This was the strongest uptick in billings in almost five years, since the second quarter of 2007. However, because these billings numbers are not adjusted for seasonal variation, it’s difficult to compare quarter-to-quarter changes. The first quarter of the year normally brings with it an upturn in residential design activity, and no doubt the unusually mild weather in many parts of the country has inflated residential construction activity, and therefore design billings. Second-quarter billings figures will likely provide a better reading, which hopefully will remain positive because new project inquiries have increased (Figure 6).
One sign of improved business conditions is the project backlog at firms. Measured as the amount of time that projects currently in-house could keep current staff employed, average backlogs fell to under three months on average in 2009 and 2010 before beginning a slow upward drift in 2011. In the first quarter, backlogs fell off to 3.4 months, down from the fourth quarter of 2011 but above the average of the past few years. Backlogs remain well below their levels during the housing boom (Figure 7).
Residential design firms in all regions of the country reported improved business conditions in the first quarter. The greatest improvement came from firms in the Northeast and Midwest. For firms in the Northeast, the average billings score rose to 54.2 from 47.7 a year ago, and 40.8 in the fourth quarter of 2011. (Any score above 50 signifies growth, and any score below 50 signifies decline.) Firms in the Midwest also reported strong gains, to 58.0 from 52.9 a year ago and 47.2 in the fourth quarter of last year. Since the strongest gains in billings came from areas where unusually mild weather was more pronounced during the first quarter, it appears that first-quarter figures may overstate underlying improvement in the industry (Figure 8).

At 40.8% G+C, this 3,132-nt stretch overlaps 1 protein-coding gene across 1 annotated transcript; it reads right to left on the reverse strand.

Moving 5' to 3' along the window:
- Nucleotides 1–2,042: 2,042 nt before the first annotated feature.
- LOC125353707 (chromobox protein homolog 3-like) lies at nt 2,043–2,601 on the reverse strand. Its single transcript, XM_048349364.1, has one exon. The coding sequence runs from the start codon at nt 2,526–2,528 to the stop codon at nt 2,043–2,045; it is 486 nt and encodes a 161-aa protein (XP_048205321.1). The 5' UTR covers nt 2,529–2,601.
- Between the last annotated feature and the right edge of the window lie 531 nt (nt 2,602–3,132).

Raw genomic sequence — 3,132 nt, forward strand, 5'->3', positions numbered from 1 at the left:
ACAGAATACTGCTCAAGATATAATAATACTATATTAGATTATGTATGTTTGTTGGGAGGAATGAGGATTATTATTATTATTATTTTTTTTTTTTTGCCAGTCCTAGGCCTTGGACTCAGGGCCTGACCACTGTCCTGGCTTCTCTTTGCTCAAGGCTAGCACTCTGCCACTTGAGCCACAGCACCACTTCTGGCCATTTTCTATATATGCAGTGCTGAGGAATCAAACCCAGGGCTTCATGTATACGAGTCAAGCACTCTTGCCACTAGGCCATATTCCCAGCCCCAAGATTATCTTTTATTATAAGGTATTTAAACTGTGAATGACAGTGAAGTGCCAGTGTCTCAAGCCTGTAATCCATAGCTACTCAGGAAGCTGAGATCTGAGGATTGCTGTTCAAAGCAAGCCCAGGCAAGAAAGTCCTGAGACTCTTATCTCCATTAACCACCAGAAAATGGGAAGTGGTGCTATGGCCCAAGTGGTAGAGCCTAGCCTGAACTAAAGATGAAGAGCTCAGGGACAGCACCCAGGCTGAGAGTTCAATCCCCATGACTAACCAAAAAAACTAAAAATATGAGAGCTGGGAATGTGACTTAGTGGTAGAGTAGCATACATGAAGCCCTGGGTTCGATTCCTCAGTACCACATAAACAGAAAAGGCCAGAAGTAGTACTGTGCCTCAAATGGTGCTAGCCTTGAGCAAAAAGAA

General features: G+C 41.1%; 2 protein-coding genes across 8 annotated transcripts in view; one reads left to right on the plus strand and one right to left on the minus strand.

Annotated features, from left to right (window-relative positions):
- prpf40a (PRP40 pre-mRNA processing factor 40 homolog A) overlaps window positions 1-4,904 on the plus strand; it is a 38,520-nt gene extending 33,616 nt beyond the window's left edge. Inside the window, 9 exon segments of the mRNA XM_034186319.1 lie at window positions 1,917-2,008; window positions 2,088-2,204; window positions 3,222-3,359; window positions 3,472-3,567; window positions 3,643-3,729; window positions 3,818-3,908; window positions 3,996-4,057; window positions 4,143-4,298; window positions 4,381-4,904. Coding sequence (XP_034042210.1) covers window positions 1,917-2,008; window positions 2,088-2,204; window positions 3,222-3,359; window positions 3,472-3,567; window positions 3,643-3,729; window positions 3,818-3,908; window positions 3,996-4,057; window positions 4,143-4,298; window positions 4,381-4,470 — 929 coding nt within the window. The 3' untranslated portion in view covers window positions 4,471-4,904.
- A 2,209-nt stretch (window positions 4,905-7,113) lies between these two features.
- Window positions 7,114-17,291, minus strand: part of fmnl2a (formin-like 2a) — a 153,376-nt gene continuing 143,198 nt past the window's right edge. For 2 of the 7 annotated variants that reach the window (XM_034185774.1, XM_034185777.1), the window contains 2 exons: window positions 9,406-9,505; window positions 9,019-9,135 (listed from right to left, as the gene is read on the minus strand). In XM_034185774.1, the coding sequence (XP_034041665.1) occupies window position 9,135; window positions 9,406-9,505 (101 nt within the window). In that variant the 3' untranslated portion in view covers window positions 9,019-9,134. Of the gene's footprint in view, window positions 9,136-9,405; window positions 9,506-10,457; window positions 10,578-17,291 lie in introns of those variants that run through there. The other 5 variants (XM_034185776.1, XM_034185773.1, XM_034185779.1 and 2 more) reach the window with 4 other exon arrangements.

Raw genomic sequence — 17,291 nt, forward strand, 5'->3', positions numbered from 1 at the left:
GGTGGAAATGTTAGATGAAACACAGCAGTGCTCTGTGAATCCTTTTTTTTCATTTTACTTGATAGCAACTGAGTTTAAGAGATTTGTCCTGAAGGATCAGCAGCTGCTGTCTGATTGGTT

Improvement occurring in key residential sectors
Residential architects are in the unique position of being able to report the relative strength of multiple sectors of the housing market. Typically, certain housing market sectors turn up (or down) before others, giving a sense of the future direction of other sectors. During the last downturn in 2005, the first-time-buyer market began to weaken before the rest of the market, while the custom/luxury market remained relatively healthy into 2007. The same pattern may appear as the housing market recovers.
However, in the first quarter the custom/luxury market is reporting the best conditions, with the share of respondents reporting improved conditions almost equal to those reporting weakening conditions. This no doubt reflects tightening credit standards and the difficulty faced by moderate-income households in obtaining financing for more affordable homes. Fortunately, conditions for trade-up and entry-level housing are close behind, holding open the possibility of a broader housing upturn in the coming quarters. This upturn has already come to the home improvement sector, as residential architects report both remodeling projects and additions and alterations as very strong (Figure 9).